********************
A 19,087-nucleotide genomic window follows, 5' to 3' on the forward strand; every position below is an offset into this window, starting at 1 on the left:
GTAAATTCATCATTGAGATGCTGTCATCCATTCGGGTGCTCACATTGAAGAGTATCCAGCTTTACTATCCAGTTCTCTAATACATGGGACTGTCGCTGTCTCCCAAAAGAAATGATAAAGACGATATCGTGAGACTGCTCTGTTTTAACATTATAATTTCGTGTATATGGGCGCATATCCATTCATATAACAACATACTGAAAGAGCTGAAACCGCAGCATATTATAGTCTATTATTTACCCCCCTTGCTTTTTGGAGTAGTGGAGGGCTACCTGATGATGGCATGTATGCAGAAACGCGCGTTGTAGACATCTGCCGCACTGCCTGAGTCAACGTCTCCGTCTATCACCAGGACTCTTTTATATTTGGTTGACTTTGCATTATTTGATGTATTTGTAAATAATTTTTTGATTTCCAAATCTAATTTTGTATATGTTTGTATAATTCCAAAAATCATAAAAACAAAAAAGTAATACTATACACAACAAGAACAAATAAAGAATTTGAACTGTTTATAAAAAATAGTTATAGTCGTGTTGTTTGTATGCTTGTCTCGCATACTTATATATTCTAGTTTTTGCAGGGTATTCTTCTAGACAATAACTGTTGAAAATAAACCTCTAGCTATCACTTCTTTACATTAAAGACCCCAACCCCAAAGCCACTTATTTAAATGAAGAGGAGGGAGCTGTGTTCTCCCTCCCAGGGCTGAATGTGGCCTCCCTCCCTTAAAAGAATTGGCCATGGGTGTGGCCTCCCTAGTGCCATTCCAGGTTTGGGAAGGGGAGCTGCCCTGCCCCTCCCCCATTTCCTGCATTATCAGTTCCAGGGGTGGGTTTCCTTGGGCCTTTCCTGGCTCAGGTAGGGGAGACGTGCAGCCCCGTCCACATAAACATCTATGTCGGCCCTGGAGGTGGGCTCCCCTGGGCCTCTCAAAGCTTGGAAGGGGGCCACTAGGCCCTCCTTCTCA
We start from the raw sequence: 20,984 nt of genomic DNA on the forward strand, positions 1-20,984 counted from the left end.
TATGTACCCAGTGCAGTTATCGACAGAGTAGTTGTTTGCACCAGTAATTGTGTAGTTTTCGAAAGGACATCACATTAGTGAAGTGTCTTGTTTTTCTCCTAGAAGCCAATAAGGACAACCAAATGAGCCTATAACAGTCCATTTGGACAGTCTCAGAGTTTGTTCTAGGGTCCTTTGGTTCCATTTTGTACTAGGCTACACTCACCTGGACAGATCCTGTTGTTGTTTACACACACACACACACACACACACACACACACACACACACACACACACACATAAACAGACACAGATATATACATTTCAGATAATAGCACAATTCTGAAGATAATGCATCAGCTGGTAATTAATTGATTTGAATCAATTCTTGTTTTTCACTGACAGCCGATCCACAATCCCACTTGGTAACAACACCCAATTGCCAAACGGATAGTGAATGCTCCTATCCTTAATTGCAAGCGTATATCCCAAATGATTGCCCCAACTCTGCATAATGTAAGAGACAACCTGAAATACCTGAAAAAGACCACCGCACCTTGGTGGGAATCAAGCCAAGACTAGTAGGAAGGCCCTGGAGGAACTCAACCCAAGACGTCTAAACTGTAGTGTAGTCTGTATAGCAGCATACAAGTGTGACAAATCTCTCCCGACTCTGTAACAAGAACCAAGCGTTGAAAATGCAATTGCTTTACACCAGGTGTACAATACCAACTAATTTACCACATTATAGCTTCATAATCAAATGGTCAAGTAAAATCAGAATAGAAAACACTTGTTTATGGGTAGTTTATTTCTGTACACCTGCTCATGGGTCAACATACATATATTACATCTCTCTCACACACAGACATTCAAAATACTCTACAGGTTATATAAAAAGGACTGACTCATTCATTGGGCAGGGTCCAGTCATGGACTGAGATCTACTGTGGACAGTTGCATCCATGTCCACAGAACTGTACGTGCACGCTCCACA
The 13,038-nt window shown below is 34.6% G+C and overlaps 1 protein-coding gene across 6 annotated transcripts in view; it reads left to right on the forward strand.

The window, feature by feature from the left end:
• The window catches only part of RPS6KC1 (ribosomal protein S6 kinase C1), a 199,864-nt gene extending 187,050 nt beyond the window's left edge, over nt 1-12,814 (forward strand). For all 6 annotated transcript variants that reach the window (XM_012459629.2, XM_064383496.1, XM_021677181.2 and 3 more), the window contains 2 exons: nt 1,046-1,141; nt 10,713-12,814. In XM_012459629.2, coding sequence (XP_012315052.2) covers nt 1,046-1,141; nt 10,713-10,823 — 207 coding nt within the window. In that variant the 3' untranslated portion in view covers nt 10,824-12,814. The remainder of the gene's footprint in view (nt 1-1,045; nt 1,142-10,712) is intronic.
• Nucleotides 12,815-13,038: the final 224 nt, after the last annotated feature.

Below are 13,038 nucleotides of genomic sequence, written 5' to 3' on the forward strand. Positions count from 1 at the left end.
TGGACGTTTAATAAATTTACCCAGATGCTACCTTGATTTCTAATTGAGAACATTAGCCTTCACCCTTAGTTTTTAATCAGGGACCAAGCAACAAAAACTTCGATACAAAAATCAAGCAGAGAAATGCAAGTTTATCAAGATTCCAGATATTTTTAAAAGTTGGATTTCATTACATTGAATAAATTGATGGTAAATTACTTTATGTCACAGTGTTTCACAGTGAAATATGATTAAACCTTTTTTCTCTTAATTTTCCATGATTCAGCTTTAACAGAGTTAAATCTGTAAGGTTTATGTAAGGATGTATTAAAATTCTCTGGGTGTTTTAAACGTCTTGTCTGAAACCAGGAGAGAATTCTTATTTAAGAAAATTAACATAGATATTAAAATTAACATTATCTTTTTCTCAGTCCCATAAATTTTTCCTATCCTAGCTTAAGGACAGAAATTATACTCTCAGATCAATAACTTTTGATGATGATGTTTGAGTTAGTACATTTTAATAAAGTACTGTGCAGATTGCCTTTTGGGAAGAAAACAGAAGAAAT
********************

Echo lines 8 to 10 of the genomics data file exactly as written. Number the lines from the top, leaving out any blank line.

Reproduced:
• Nucleotides 12,815-13,038: the final 224 nt, after the last annotated feature.

Below are 13,038 nucleotides of genomic sequence, written 5' to 3' on the forward strand. Positions count from 1 at the left end.
TGGACGTTTAATAAATTTACCCAGATGCTACCTTGATTTCTAATTGAGAACATTAGCCTTCACCCTTAGTTTTTAATCAGGGACCAAGCAACAAAAACTTCGATACAAAAATCAAGCAGAGAAATGCAAGTTTATCAAGATTCCAGATATTTTTAAAAGTTGGATTTCATTACATTGAATAAATTGATGGTAAATTACTTTATGTCACAGTGTTTCACAGTGAAATATGATTAAACCTTTTTTCTCTTAATTTTCCATGATTCAGCTTTAACAGAGTTAAATCTGTAAGGTTTATGTAAGGATGTATTAAAATTCTCTGGGTGTTTTAAACGTCTTGTCTGAAACCAGGAGAGAATTCTTATTTAAGAAAATTAACATAGATATTAAAATTAACATTATCTTTTTCTCAGTCCCATAAATTTTTCCTATCCTAGCTTAAGGACAGAAATTATACTCTCAGATCAATAACTTTTGATGATGATGTTTGAGTTAGTACATTTTAATAAAGTACTGTGCAGATTGCCTTTTGGGAAGAAAACAGAAGAAAT